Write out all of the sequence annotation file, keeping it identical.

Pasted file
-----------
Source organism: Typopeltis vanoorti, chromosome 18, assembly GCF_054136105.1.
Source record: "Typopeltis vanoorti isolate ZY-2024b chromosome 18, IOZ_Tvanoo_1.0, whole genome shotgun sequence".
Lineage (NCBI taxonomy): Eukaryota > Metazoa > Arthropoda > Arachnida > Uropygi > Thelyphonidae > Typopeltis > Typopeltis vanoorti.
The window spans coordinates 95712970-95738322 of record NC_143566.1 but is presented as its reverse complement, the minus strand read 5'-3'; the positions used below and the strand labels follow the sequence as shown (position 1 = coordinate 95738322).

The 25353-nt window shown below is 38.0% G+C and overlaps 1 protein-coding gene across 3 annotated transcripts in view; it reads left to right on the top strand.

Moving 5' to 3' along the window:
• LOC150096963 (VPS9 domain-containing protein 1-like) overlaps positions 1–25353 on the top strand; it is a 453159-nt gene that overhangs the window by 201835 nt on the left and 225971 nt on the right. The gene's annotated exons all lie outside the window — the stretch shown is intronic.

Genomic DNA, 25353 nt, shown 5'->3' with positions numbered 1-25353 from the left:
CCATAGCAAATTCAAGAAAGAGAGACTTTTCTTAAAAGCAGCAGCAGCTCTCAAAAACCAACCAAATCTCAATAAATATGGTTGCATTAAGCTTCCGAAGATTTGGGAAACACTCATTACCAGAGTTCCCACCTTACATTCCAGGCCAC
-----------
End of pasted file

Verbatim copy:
Source organism: Typopeltis vanoorti, chromosome 18, assembly GCF_054136105.1.
Source record: "Typopeltis vanoorti isolate ZY-2024b chromosome 18, IOZ_Tvanoo_1.0, whole genome shotgun sequence".
Lineage (NCBI taxonomy): Eukaryota > Metazoa > Arthropoda > Arachnida > Uropygi > Thelyphonidae > Typopeltis > Typopeltis vanoorti.
The window spans coordinates 95712970-95738322 of record NC_143566.1 but is presented as its reverse complement, the minus strand read 5'-3'; the positions used below and the strand labels follow the sequence as shown (position 1 = coordinate 95738322).

The 25353-nt window shown below is 38.0% G+C and overlaps 1 protein-coding gene across 3 annotated transcripts in view; it reads left to right on the top strand.

Moving 5' to 3' along the window:
• LOC150096963 (VPS9 domain-containing protein 1-like) overlaps positions 1–25353 on the top strand; it is a 453159-nt gene that overhangs the window by 201835 nt on the left and 225971 nt on the right. The gene's annotated exons all lie outside the window — the stretch shown is intronic.

Genomic DNA, 25353 nt, shown 5'->3' with positions numbered 1-25353 from the left:
CCATAGCAAATTCAAGAAAGAGAGACTTTTCTTAAAAGCAGCAGCAGCTCTCAAAAACCAACCAAATCTCAATAAATATGGTTGCATTAAGCTTCCGAAGATTTGGGAAACACTCATTACCAGAGTTCCCACCTTACATTCCAGGCCAC